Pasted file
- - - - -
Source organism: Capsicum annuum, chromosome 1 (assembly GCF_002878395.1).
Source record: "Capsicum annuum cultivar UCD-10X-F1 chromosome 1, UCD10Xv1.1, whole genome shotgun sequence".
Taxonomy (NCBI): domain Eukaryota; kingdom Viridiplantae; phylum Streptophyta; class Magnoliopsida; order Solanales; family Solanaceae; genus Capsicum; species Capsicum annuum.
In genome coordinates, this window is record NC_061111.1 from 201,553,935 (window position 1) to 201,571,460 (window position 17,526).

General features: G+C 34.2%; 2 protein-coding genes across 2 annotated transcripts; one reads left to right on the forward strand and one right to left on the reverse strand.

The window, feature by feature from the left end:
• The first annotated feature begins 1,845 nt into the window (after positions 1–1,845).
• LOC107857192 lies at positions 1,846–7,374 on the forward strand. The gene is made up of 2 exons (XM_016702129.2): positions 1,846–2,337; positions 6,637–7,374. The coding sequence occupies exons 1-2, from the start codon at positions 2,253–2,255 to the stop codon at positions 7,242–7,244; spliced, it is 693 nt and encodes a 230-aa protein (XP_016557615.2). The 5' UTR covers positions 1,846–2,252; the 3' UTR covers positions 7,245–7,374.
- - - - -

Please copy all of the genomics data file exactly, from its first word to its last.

Source organism: Capsicum annuum, chromosome 1 (assembly GCF_002878395.1).
Source record: "Capsicum annuum cultivar UCD-10X-F1 chromosome 1, UCD10Xv1.1, whole genome shotgun sequence".
Taxonomy (NCBI): domain Eukaryota; kingdom Viridiplantae; phylum Streptophyta; class Magnoliopsida; order Solanales; family Solanaceae; genus Capsicum; species Capsicum annuum.
In genome coordinates, this window is record NC_061111.1 from 201,553,935 (window position 1) to 201,571,460 (window position 17,526).

General features: G+C 34.2%; 2 protein-coding genes across 2 annotated transcripts; one reads left to right on the forward strand and one right to left on the reverse strand.

The window, feature by feature from the left end:
• The first annotated feature begins 1,845 nt into the window (after positions 1–1,845).
• LOC107857192 lies at positions 1,846–7,374 on the forward strand. The gene is made up of 2 exons (XM_016702129.2): positions 1,846–2,337; positions 6,637–7,374. The coding sequence occupies exons 1-2, from the start codon at positions 2,253–2,255 to the stop codon at positions 7,242–7,244; spliced, it is 693 nt and encodes a 230-aa protein (XP_016557615.2). The 5' UTR covers positions 1,846–2,252; the 3' UTR covers positions 7,245–7,374.